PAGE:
I digress. Unusually. I want to stick the literary back into the conversation and make the provocative claim that the literary and the book aren’t intimate bedfellows, and might not be in to the future. They were intimate, but they don’t have to be, or, more provocatively perhaps the literary will just have had its moment and fade, to be enjoyed by a small band of academics and buffs, while the world moves along to other things. Why? How?

Let’s keep it simple and think about the novel. The novel needs the book, well, it did. The novel needed:

  • the invention of the printing press
  • the printing press developed from the innovative appropriation of the wine press (so we needed wine presses first)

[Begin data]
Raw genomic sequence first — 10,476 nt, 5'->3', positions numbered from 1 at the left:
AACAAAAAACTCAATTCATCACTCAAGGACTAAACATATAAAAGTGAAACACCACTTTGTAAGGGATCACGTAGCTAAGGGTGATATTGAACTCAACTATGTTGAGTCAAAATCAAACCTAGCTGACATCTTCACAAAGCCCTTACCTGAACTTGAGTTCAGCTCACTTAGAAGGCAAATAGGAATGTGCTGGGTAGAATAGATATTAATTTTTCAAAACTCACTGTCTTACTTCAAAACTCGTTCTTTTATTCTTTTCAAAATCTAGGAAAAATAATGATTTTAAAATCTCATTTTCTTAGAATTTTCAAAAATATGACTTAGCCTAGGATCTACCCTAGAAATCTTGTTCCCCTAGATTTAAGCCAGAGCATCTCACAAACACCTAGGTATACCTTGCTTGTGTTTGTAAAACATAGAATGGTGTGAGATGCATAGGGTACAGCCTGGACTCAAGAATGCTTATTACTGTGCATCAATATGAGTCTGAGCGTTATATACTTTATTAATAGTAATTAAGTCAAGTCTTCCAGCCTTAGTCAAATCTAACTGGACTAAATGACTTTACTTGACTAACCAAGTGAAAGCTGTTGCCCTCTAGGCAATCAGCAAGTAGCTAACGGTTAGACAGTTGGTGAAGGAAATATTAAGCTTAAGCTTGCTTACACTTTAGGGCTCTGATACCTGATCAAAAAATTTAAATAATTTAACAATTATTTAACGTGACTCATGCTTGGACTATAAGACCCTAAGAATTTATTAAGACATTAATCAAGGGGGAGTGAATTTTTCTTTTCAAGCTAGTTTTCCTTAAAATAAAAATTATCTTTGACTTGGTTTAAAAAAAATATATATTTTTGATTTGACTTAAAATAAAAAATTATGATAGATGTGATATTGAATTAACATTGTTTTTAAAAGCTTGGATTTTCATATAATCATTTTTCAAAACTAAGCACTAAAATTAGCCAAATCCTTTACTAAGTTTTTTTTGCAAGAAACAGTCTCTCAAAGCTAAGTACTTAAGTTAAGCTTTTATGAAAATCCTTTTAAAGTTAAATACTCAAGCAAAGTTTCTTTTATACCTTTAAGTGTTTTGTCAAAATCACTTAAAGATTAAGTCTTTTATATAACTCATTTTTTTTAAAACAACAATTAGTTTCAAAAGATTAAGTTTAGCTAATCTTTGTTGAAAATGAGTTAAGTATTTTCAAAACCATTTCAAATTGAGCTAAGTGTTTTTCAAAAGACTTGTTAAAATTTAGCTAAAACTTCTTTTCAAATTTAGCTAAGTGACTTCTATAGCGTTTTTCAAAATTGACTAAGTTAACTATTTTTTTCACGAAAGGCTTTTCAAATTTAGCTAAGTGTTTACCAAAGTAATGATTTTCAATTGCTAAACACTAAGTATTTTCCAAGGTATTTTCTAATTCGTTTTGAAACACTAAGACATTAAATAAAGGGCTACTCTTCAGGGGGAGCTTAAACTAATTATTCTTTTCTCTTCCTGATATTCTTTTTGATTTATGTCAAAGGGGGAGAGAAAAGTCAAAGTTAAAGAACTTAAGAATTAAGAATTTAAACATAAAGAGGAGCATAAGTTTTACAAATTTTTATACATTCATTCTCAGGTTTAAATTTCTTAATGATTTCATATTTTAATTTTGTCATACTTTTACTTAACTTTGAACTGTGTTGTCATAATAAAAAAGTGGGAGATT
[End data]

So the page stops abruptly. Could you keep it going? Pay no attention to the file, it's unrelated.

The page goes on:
• development of new technologies of metal making so that typefaces could be easily made (metallurgy and craft skills)
  • the rise of more general literacy (so that there were people able to read books)
  • so the development of more generalised education (social changes)
  • the invention of cheap paper (as prior to paper manuscripts where handwritten and painted on very expensive leather known as vellum)
  • a new ink suitable for printing had to be invented
  • the emergence of nascent forms of mercantile capitalism as the original printers generally operated as what today we’d describe as start ups, a printer would arrive in a small town or city, set up a press, and start printing and selling, with mixed success
  • the desacralisation of knowledge and stories so that the church was no longer the centre of knowledge production, dissemination and distribution (this was cause and effect)
  • with the rise of literacy people didn’t need things read to them, and so the new phenomenon of ‘silent’ reading where those outside of the educated religious elite could now read, and did